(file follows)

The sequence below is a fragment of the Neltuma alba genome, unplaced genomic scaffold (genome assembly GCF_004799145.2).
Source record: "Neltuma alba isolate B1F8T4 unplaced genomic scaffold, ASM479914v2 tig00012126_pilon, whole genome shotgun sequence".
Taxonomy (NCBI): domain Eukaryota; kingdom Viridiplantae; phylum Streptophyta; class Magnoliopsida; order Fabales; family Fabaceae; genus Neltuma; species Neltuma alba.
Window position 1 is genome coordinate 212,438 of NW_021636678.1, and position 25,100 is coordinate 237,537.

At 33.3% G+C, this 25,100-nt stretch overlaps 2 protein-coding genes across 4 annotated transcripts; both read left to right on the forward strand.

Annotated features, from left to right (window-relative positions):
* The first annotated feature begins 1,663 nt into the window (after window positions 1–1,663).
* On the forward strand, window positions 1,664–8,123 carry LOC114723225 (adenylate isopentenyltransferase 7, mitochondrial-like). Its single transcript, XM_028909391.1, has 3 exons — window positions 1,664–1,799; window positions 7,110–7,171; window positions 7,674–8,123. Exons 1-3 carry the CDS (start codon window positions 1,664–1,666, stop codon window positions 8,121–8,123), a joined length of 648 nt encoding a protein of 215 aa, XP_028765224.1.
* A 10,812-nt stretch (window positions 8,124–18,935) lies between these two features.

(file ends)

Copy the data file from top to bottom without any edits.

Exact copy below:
The sequence below is a fragment of the Neltuma alba genome, unplaced genomic scaffold (genome assembly GCF_004799145.2).
Source record: "Neltuma alba isolate B1F8T4 unplaced genomic scaffold, ASM479914v2 tig00012126_pilon, whole genome shotgun sequence".
Taxonomy (NCBI): domain Eukaryota; kingdom Viridiplantae; phylum Streptophyta; class Magnoliopsida; order Fabales; family Fabaceae; genus Neltuma; species Neltuma alba.
Window position 1 is genome coordinate 212,438 of NW_021636678.1, and position 25,100 is coordinate 237,537.

At 33.3% G+C, this 25,100-nt stretch overlaps 2 protein-coding genes across 4 annotated transcripts; both read left to right on the forward strand.

Annotated features, from left to right (window-relative positions):
* The first annotated feature begins 1,663 nt into the window (after window positions 1–1,663).
* On the forward strand, window positions 1,664–8,123 carry LOC114723225 (adenylate isopentenyltransferase 7, mitochondrial-like). Its single transcript, XM_028909391.1, has 3 exons — window positions 1,664–1,799; window positions 7,110–7,171; window positions 7,674–8,123. Exons 1-3 carry the CDS (start codon window positions 1,664–1,666, stop codon window positions 8,121–8,123), a joined length of 648 nt encoding a protein of 215 aa, XP_028765224.1.
* A 10,812-nt stretch (window positions 8,124–18,935) lies between these two features.